Multiple annotation tools can be utilized to evaluate the sequences and produce rearrangements: MiXCR is the most common tool for TCR sequences, while IMGT and IgBlast are preferred for BCR sequences. How the annotation tool was run, including the parameters used for the annotation, should be denoted in the metadata file. The most comprehensive mechanism for this would be to record the actual command line that was used to run the tool in the metadata file. The most complete germline database for both BCR and TCR sequences (for humans and mice) is IMGT, so even when utilizing MiXCR and IgBlast, the reference library for genes should be IMGT. If you use a custom germline database, it is critical that you identify the germline database and how it differs from the IMGT germline database in the Metadata CSV file so that researchers can assess whether it makes sense to compare rearrangements that are annotated with different germlines.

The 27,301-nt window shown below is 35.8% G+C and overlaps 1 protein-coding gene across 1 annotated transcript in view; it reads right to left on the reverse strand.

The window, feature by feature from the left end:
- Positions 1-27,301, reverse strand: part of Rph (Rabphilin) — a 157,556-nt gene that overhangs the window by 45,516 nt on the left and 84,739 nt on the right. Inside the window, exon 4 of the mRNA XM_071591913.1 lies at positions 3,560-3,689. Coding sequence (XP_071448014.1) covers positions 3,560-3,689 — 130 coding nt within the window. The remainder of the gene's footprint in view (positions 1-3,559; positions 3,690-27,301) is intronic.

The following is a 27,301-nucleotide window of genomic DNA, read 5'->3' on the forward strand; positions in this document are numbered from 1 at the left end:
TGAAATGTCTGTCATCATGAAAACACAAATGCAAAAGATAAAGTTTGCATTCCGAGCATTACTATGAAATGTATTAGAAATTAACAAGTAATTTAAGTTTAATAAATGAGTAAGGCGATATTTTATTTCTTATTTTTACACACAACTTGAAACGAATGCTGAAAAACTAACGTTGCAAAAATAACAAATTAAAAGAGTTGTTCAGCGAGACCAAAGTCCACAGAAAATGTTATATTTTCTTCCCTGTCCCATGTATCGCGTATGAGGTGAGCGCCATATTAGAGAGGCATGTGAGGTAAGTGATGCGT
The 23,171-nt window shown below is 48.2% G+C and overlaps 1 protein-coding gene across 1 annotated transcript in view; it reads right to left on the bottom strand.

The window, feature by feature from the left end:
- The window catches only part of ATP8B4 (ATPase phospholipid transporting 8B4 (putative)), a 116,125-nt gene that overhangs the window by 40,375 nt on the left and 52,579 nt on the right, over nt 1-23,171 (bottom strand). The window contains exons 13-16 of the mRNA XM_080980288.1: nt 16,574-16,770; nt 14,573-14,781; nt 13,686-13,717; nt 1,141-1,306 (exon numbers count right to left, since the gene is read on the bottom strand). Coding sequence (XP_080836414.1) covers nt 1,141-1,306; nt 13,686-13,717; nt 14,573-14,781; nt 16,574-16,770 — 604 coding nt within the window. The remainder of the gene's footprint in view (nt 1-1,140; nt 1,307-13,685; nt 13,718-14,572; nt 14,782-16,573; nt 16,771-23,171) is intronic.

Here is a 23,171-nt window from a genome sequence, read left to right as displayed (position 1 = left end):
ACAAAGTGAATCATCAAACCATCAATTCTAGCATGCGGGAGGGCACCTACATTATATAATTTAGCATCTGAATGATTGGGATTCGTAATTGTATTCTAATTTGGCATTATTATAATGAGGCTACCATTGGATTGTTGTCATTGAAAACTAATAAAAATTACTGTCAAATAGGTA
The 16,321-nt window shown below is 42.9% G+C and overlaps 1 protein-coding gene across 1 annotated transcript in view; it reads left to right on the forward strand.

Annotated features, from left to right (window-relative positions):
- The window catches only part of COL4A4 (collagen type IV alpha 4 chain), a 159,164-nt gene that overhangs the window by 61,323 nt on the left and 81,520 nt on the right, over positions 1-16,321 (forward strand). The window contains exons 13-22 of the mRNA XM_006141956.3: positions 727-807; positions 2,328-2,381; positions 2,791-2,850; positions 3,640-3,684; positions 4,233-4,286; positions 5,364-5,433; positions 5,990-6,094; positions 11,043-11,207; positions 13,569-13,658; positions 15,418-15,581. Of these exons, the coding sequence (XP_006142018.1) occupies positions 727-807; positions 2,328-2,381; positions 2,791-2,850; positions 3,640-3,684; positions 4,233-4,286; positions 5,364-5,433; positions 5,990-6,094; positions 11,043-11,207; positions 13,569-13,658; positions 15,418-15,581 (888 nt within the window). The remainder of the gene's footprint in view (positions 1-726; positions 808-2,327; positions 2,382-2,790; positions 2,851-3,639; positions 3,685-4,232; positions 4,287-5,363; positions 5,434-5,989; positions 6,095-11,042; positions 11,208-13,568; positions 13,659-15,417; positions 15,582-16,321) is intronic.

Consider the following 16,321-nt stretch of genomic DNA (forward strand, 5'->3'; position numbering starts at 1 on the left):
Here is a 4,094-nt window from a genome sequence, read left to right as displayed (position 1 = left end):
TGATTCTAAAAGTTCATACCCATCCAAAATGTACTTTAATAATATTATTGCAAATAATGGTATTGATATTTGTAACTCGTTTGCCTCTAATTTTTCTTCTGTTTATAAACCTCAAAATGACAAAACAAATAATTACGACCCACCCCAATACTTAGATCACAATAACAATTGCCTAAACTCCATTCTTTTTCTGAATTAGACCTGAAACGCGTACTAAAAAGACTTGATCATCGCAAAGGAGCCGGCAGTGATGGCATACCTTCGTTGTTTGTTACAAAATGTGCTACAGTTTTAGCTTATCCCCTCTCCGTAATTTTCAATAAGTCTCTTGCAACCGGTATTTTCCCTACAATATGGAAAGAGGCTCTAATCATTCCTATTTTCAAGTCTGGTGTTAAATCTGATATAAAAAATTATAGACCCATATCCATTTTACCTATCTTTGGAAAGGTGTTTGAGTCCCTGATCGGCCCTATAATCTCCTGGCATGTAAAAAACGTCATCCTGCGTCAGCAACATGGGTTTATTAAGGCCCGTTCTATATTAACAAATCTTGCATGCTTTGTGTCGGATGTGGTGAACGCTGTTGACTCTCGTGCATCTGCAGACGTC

If the previous steps were followed correctly, sequences should be prepared for annotation and can be run directly in the programs. Of course, documentation for each program should be referred to before annotation to ensure that the ideal information is captured with their parameters.